(Photo: Shutterstock.com) (Photo: Shutterstock.com)

Whether you’re giving bad news to a CEO, firing a subordinate, pushing back on a peer perspective or defending your position from aggressive challenges, having difficult conversations is part of being a leader. While these conversations aren’t always enjoyable, the appropriate mindset, clarity and preparation can make you highly effective in achieving your desired result and, at the same time, enhance your standing as a leader.

  • Get the facts.

It’s important to always make sure you have the relevant facts. Finding out in the course of the conversation that your facts are wrong makes an already difficult conversation worse—plus you instantly lose credibility and probably damage the relationship. Before the conversation, do your homework. Look for objective facts, talk to people with different perspectives on the issue, and consider alternative explanations. If you know that your facts are incomplete, acknowledge that at the start of the conversation and invite the other person to fill in the gaps before you launch into making your points.

  • Clarify your intentions.

In preparing for a difficult conversation, it’s important to think about your goals and determine the ideal outcome that would achieve those goals. The following exercise removes much of the emotion and focuses on what you’re trying to accomplish.

For example, if a colleague consistently undermines you in leadership meetings and you want it to stop, you should approach your conversation differently depending on whether you want to strengthen your relationship or simply want the disrespectful behavior to end. Consider the example below—neither goal is inherently right or wrong, but being clear on the outcome you want will lead you to engage in very different behaviors:

Question Goal: Build relationship to stop bad behavior Goal: Push back on bad behavior
What do I want for me? Build a stronger relationship with her so that she no longer undermines me in meetings. If she has a problem, she will bring it to me directly. Explain and firmly ask her to stop her bad behavior immediately.
What do I want for the other person? To achieve self -awareness and empathy. I want her to see my side, understand the impact of her actions and stop undermining me because she respects me as a peer. To take this as a warning. I want her to know that I will not put up with this anymore and if she doesn’t stop, I will take action.
What do I want for the relationship? I would like us to be good colleagues, respectful of one another and mutually supportive. I want her to respect me so that she no longer undermines me.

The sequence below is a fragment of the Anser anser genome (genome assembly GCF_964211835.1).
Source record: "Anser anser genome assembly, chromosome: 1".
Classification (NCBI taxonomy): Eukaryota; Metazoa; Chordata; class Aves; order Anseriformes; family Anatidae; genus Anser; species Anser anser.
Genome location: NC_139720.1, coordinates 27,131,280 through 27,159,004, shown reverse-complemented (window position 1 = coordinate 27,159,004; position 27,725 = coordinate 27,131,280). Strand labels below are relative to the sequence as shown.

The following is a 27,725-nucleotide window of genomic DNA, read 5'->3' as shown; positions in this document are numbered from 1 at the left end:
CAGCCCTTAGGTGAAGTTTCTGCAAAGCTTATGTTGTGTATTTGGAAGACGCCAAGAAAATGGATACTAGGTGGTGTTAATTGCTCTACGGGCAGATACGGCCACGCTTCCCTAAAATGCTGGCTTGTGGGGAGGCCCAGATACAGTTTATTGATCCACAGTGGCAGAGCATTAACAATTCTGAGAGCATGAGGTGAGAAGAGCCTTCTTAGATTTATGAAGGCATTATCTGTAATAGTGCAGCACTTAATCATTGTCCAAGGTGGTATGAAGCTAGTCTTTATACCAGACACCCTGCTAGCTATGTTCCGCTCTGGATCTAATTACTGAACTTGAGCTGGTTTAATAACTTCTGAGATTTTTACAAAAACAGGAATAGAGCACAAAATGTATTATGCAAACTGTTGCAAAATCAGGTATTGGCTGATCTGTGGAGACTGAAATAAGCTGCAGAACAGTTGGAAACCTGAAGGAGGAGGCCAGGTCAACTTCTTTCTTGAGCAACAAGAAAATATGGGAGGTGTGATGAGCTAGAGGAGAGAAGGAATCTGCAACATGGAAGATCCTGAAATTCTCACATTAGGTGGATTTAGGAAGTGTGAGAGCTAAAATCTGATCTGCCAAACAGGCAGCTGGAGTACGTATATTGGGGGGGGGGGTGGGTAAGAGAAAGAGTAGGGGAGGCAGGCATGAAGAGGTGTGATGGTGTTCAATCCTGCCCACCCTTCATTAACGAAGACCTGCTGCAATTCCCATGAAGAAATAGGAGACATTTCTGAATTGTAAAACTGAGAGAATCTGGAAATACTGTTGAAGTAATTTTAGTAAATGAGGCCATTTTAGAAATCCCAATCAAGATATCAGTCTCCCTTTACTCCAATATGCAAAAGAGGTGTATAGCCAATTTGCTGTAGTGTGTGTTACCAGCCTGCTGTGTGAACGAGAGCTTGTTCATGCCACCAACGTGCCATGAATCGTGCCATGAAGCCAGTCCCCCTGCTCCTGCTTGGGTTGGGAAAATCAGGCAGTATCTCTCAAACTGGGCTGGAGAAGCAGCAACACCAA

What do I want for other stakeholders? The other members of the leadership team should know that we are all pulling in the same direction and that we can have honest and constructive disagreements to get to the best decisions. I want them to know that I am good at what I do and will not be pushed around.
What would a successful outcome look like? My colleague will understand why I find her comments undermining and why that is not good for us or for the leadership team. She and I will agree on different ways that she can disagree with me on substance without undermining my authority.  Our relationship will be stronger because we will have had an honest conversation about a difficult topic. My colleague will understand that I will not tolerate bad behavior and that I can hit back hard if I need to.
  • Get to neutral emotional ground

If you are seeking to enhance your relationship with the other person, the way you deliver your message is just as important as the message itself. Pay attention to your choice of words.  Separate the problem from the person. Avoid beginning sentences with “you” and start them instead with “I” instead, framing the issue in terms of the impact on you rather than judgment of the other person’s behavior. Set a respectful tone for the conversation by staying calm and listening actively to the other person. Even if you believe they are wrong, giving them a chance to be heard will greatly enhance the likelihood of reaching a positive outcome and will earn their respect for you as a leader. Acknowledge your role in the problem too and avoid casting yourself as a victim and the other person as a villain.

  • Communicate with generosity, respect, integrity and truth.

If you’ve done your homework, you have the facts but you do not know the other person’s motives. Assume good intentions until proven otherwise. Assume as well that the other person wants to solve the problem as much as you do.

  • Be hard on problems but kind to people.

While it’s important to be tough on problems, you can simultaneously be kind. Being kind does not mean you give people a pass—only that you note their mistake and solicit their ideas for fixing it rather than dwelling on the fact that they made a mistake. This will ultimately produce trust and a desire to fix the problems at hand.

Difficult conversations are a necessary part of leadership. Avoiding them has a cost to everyone involved—and can lead to underperforming employees, a lack of transparency, or worse, a culture of disrespect. As a leader, you need to master the art of difficult conversations to make them work for you and to earn the trust and respect of those around you.

Miriam Frank is partner, vice president and leader of Major, Lindsey & Africa’s talent management consulting team, an offering of MLA Transform Advisory Services. She assists corporate law departments and law firms as they seek to meet the needs—now and in the future—of complex and growing businesses.

Barrett Avigdor is managing director for Latin America in the firm’s in-house practice group as well as a member of the talent management consulting team. She works with corporate law departments and law firms around the world to help them meet the needs of their businesses and clients and to attract and retain top talent.